A SSH protocol version 2 DSA key can be created for the same purpose by using the ssh-keygen -t dsa command. This will create a public/private DSA key for use in SSH protocol version 2 sessions only. The public key is stored in ~/.ssh/id_dsa.pub, while the private key is in ~/.ssh/id_dsa.
DSA public keys are also placed in ~/.ssh/authorized_keys on the remote machine.
Warning: The various options and files can be different according to the OpenSSH version you have on your system, to avoid problems you should consult the ssh-keygen(1) manual page.
OpenSSH has the ability to create a tunnel to encapsulate another protocol in an encrypted session.
The following command tells ssh(1) to create a tunnel for telnet:
% ssh -2 -N -f -L 5023:localhost:23 firstname.lastname@example.org %
The ssh command is used with the following options:
Forces ssh to use version 2 of the protocol. (Do not use if you are working with older SSH servers)
Indicates no command, or tunnel only. If omitted, ssh would initiate a normal session.
Forces ssh to run in the background.
Indicates a local tunnel in localport:remotehost:remoteport fashion.
The remote SSH server.
An SSH tunnel works by creating a listen socket on localhost on the specified port. It then forwards any connection received on the local host/port via the SSH connection to the specified remote host and port.
In the example, port 5023 on localhost is being forwarded to port 23 on localhost of the remote machine. Since 23 is telnet, this would create a secure telnet session through an SSH tunnel.
This can be used to wrap any number of insecure TCP protocols such as SMTP, POP3, FTP, etc.
Example 14-1. Using SSH to Create a Secure Tunnel for SMTP
% ssh -2 -N -f -L 5025:localhost:25 email@example.com firstname.lastname@example.org's password: ***** % telnet localhost 5025 Trying 127.0.0.1... Connected to localhost. Escape character is '^]'. 220 mailserver.example.com ESMTP
This can be used in conjunction with an ssh-keygen(1) and additional user accounts to create a more seamless/hassle-free SSH tunneling environment. Keys can be used in place of typing a password, and the tunnels can be run as a separate user.
At work, there is an SSH server that accepts connections from the outside. On the same office network resides a mail server running a POP3 server. The network, or network path between your home and office may or may not be completely trustable. Because of this, you need to check your e-mail in a secure manner. The solution is to create an SSH connection to your office's SSH server, and tunnel through to the mail server.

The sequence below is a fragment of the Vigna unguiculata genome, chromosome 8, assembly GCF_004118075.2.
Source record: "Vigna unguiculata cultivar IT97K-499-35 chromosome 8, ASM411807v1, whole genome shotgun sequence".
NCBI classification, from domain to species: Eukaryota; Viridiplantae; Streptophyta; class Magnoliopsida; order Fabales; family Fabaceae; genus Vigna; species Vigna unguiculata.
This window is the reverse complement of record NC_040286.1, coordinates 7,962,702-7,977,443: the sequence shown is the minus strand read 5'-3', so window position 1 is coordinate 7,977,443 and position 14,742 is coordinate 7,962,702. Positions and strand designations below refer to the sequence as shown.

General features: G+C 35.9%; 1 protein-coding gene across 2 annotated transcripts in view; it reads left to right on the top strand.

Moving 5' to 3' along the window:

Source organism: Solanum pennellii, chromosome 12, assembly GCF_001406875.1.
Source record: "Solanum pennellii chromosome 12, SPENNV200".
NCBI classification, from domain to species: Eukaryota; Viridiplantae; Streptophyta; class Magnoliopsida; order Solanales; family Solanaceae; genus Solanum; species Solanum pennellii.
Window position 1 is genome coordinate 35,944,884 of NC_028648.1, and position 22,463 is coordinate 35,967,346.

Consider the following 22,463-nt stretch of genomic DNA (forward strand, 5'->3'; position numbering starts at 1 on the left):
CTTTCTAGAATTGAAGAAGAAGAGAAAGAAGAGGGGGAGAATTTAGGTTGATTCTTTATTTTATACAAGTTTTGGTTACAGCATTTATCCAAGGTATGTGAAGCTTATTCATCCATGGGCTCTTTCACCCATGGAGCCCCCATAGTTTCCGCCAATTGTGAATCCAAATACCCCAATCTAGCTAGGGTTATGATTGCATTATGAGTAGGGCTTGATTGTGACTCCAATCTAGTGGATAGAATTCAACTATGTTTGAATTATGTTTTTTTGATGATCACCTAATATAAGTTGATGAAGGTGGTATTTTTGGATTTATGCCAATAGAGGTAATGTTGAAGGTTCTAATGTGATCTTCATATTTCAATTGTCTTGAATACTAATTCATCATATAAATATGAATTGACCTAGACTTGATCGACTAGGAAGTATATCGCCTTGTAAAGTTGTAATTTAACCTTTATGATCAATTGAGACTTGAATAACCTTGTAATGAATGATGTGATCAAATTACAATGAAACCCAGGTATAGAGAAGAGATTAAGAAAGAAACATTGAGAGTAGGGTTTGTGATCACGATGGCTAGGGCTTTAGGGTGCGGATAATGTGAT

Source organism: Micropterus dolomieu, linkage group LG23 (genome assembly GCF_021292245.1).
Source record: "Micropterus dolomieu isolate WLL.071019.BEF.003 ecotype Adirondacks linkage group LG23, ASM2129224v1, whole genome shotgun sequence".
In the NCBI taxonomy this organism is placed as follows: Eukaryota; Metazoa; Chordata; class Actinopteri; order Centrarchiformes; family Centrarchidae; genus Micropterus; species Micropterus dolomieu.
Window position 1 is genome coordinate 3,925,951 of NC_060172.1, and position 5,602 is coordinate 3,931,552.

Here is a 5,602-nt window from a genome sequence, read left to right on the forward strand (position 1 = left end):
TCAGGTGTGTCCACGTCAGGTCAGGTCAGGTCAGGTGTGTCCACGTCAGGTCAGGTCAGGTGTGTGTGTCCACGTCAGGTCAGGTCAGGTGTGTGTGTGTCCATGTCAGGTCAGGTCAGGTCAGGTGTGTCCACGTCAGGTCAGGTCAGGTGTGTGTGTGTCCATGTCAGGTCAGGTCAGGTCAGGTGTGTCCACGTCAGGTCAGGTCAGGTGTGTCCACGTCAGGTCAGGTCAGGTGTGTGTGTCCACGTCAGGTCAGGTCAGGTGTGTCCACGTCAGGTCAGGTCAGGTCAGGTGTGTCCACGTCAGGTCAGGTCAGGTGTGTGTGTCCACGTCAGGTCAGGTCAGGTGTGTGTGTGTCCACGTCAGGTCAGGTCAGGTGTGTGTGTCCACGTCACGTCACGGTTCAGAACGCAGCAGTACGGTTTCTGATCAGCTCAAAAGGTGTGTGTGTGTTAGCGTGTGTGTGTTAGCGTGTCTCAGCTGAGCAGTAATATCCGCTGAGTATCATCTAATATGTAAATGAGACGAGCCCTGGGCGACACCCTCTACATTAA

% ssh -2 -N -f -L 2110:mail.example.com:110 email@example.com firstname.lastname@example.org's password: ******
When the tunnel is up and running, you can point your mail client to send POP3 requests to localhost port 2110. A connection here will be forwarded securely across the tunnel to mail.example.com.
Some network administrators impose extremely draconian firewall rules, filtering not only incoming connections, but outgoing connections. You may be only given access to contact remote machines on ports 22 and 80 for SSH and web surfing.
You may wish to access another (perhaps non-work related) service, such as an Ogg Vorbis server to stream music. If this Ogg Vorbis server is streaming on some other port than 22 or 80, you will not be able to access it.
The solution is to create an SSH connection to a machine outside of your network's firewall, and use it to tunnel to the Ogg Vorbis server.
% ssh -2 -N -f -L 8888:music.example.com:8000 email@example.com firstname.lastname@example.org's password: *******
Your streaming client can now be pointed to localhost port 8888, which will be forwarded over to music.example.com port 8000, successfully evading the firewall.
It is often a good idea to limit which users can log in and from where. The AllowUsers option is a good way to accomplish this. For example, to only allow the root user to log in from 192.168.1.32, something like this would be appropriate in the /etc/ssh/sshd_config file:
To allow the user admin to log in from anywhere, just list the username by itself:
Multiple users should be listed on the same line, like so:
AllowUsers email@example.com admin
Note: It is important that you list each user that needs to log in to this machine; otherwise they will be locked out.
After making changes to /etc/ssh/sshd_config you must tell sshd(8) to reload its config files, by running:
# /etc/rc.d/sshd reload
This, and other documents, can be downloaded from ftp://ftp.FreeBSD.org/pub/FreeBSD/doc/.
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Generated: 2007-01-26 17:58:43